A group of democratic senators on Tuesday released a letter they sent to 16 retailers urging them to end practices they say disregard federal safety regulations and the employment rights of truckers, according to a press release.
The group is led by senator Sherrod Brown (D-OH) and also includes Elizabeth Warren (D-MA), Dianne Feinstein (D-CA) and Kamala Harris (D-CA). The letter is the latest salvo in Brown’s effort to “increase the value of work.” In March, he also released a report that called out “the port trucking industry as a case study in how companies mistreat workers to pad their profits,” the lawmakers said.
The letter was sent to Target, Hewlett Packard, Home Depot, Hasbro, J. Crew, UPS, Goodyear, Costco, Ralph Lauren, TJX, LG Electronics, JC Penney, Steve Madden, Neiman Marcus, Walmart and Amazon.
The effort comes on the heels of an investigative report from USA Today on California port trucking companies that found drivers going into debt amid pressure to work as long as 20 hours in a day for little pay.
"Port trucking companies’ brazen disregard for federal transportation safety standards and workers’ safety and rights is shameful," the Senators said in the letter. "As federal legislators, we take seriously our oversight of the enforcement of federal labor and transportation laws and will pursue aggressively all federal avenues to put an end to this rampant mistreatment of port truck drivers. As a major U.S. corporation, you also have a role to play in ensuring that you are not complicit in the mistreatment of port truck drivers and that American consumers, your customers, are not unwittingly supporting labor abuses in the United States."
Retail working conditions and pay at brick-and-mortar stores have long been contentious labor issues, and have garnered increased scrutiny of late. Under pressure from states and localities that are increasing their minimum wages as well as from a healthier economy where employees are hard to find, retail wages have risen somewhat in recent years. And just-in-time scheduling, where workers face last-minute scheduling, unpaid hours on call or hours shortened without warning, is also coming under fire.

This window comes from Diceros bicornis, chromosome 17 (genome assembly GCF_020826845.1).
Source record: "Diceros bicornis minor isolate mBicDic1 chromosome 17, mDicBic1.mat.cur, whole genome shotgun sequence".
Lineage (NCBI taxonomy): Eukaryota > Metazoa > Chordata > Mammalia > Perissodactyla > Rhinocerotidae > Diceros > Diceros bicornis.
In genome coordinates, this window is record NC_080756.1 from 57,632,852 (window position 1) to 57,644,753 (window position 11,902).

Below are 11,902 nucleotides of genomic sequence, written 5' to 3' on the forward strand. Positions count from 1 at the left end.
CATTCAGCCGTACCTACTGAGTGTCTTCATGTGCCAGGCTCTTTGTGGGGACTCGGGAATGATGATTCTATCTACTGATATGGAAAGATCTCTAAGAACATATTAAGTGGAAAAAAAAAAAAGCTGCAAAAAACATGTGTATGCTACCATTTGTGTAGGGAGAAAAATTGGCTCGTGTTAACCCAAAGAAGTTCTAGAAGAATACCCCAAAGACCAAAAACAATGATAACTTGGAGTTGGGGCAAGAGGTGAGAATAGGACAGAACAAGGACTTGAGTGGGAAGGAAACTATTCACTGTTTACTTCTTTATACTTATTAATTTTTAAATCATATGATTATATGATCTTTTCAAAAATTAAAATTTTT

With e-commerce and omnichannel a burgeoning segment of retail, fulfillment jobs in warehouses and delivery, inevitably have also come into focus. Those operations hit margins hard compared to traditional brick-and-mortar distribution, and retailers are scrambling to contain costs. Amazon and Walmart in particular have faced criticism for their work environments and pay at warehouses, as well as in the air and on the road. Amazon is facing complaints from pilots as well as truck and van drivers who say they’re under pressure to make deliveries on time, without overtime or legally required breaks for meals, for example. Walmart earlier this year was found to have improperly compensated some 850 of its truck drivers under its own terms of employment and against California law, though it didn’t face additional damages in court.
"Our drivers are among the highest paid in the industry, earning from approximately $80,000 to over $100,000 per year," Walmart spokesman Randy Hargrove told Retail Dive about that case. "We strongly believe that our truck drivers are paid in compliance with California law and often in excess of what California law requires. Walmart is a great place to work, as demonstrated by the fact that more than 90% of our drivers have been with the company for more than 10 years."